Adoption agency on Sherin Mathews: 'The child had no problems'

Wesley and his attorney voluntarily shared with detectives how Sherin died. It was a different story than the first when he said he left Sherin by a tree for punishment.

The owner of a now-closed adoption agency where parents adopted 3-year-old Sherin Mathews is refuting stories that the Richardson girl had special needs.

The medical examiner confirmed that the Sherin was found near a culvert in Richardson, which happens to be just minutes from the Mathews home. Sherin's father, Wesley Mathews, has been rearrested. He now faces a charge of injury to a child, which is a felony.

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Wesley and his attorney voluntarily shared with detectives how Sherin died. It was a different story than the first version when he said he left Sherin by a tree for punishment.

"He was physically assisting her with that milk, apparently to the point to where she began to choke, lost consciousness, and expired," Sgt. Kevin Perlich of Richardson Police recounted in Wesley Mathews' talk with detectives.
"The child had no problem at all when she was here, neither in drinking milk or eating," Babitha Kumari of Nalanda Mother Teresa Anatha Seva Ashram, said.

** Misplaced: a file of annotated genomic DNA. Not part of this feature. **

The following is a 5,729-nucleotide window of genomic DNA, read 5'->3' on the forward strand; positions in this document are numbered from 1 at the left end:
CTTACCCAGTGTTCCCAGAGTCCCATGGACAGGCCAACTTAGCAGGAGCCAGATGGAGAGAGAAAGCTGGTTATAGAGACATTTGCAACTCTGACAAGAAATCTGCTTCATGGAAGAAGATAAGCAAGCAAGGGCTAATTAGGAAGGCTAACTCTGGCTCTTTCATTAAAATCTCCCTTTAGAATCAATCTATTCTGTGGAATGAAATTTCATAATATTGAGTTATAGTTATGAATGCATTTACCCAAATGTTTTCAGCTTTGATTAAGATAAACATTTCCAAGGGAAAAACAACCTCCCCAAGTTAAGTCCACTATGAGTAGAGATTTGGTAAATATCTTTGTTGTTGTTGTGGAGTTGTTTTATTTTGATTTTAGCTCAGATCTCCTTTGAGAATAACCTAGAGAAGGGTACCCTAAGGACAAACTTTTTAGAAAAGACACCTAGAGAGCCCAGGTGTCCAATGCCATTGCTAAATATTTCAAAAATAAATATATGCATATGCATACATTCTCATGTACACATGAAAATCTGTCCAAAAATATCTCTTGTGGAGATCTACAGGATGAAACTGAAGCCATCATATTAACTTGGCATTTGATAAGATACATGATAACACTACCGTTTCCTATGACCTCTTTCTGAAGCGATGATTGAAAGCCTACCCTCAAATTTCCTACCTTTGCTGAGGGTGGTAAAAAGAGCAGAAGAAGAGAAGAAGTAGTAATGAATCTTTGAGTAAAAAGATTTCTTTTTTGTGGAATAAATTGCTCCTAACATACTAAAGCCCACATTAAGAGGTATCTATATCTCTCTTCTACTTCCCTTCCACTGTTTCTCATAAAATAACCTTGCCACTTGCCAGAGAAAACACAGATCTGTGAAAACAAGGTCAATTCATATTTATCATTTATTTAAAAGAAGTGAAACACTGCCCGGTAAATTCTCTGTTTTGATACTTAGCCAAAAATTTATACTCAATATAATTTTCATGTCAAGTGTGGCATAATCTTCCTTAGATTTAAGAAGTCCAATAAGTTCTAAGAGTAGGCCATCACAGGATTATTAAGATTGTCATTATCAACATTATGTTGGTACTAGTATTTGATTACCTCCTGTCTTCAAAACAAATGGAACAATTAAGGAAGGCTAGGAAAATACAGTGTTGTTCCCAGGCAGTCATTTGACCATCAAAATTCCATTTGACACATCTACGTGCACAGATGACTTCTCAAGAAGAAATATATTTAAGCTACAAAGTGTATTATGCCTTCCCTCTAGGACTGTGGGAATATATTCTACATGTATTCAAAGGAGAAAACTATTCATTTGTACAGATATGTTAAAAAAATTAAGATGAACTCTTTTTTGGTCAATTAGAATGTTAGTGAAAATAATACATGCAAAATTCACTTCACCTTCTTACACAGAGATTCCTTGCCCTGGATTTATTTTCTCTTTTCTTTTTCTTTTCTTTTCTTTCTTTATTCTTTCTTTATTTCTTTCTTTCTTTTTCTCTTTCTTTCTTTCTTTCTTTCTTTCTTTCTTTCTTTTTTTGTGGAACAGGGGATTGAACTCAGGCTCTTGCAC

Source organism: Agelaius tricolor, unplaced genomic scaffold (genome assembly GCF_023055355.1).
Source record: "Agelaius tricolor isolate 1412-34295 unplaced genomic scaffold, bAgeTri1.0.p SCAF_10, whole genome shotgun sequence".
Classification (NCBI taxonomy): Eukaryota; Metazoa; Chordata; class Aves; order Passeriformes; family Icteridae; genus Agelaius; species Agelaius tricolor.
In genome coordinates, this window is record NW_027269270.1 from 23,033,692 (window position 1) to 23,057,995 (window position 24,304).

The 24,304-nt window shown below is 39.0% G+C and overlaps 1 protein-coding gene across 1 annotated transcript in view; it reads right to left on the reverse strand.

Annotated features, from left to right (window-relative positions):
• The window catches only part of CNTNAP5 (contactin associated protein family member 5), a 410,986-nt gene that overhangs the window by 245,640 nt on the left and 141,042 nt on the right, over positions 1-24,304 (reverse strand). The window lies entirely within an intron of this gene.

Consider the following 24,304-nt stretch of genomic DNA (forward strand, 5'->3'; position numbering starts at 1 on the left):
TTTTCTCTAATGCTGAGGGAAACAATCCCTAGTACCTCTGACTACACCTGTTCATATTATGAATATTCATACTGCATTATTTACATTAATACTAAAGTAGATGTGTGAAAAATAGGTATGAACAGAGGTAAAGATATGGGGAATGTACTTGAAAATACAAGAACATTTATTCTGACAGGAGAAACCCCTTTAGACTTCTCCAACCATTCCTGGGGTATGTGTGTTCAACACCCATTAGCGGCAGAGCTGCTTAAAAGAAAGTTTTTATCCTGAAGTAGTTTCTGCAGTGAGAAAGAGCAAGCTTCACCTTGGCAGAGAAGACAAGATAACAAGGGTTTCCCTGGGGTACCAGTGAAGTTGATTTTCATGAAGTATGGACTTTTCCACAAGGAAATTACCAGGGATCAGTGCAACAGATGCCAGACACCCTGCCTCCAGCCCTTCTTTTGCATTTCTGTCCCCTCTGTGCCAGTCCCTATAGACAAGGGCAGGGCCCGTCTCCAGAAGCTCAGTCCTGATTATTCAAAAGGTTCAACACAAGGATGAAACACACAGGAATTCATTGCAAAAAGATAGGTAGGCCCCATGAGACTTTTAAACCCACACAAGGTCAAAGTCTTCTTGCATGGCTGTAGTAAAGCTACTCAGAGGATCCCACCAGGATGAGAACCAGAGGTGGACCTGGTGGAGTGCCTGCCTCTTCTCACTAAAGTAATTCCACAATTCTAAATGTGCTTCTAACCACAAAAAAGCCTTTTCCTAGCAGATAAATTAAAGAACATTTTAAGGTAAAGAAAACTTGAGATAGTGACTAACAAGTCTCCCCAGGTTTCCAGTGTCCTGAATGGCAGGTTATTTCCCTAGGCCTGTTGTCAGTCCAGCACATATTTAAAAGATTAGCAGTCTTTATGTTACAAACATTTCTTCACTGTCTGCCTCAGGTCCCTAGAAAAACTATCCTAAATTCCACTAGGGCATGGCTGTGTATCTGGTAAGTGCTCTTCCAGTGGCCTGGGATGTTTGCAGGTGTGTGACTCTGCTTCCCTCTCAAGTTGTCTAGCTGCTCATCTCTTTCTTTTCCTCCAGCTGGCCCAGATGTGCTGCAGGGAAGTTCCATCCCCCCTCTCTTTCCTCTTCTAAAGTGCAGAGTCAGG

During a conversation with WFAA, Kumari said the Mathews couple appeared "loving." Before they were united, she said Wesley called often for updates and even "requested me to put a phone up to Sherin's ear." Kumari elaborated that this was so that Sherin could hear their voice over the phone.

Kumari said she's heartbroken by all that has happened. She even entertains the idea to stop all outside country adoptions until real changes are made at the government level.

On Tuesday, Richardson police met with the Indian consulate to go over those adoption procedures. What role the Indian government will play is unclear.

"He told us he removed her from the home, and she was deceased the time he removed her from the home," said Perlich.

As more news develops, so does the vigil outside the home. More and more people show up at the site. It was a rally to find her, and now it's a way to remember her.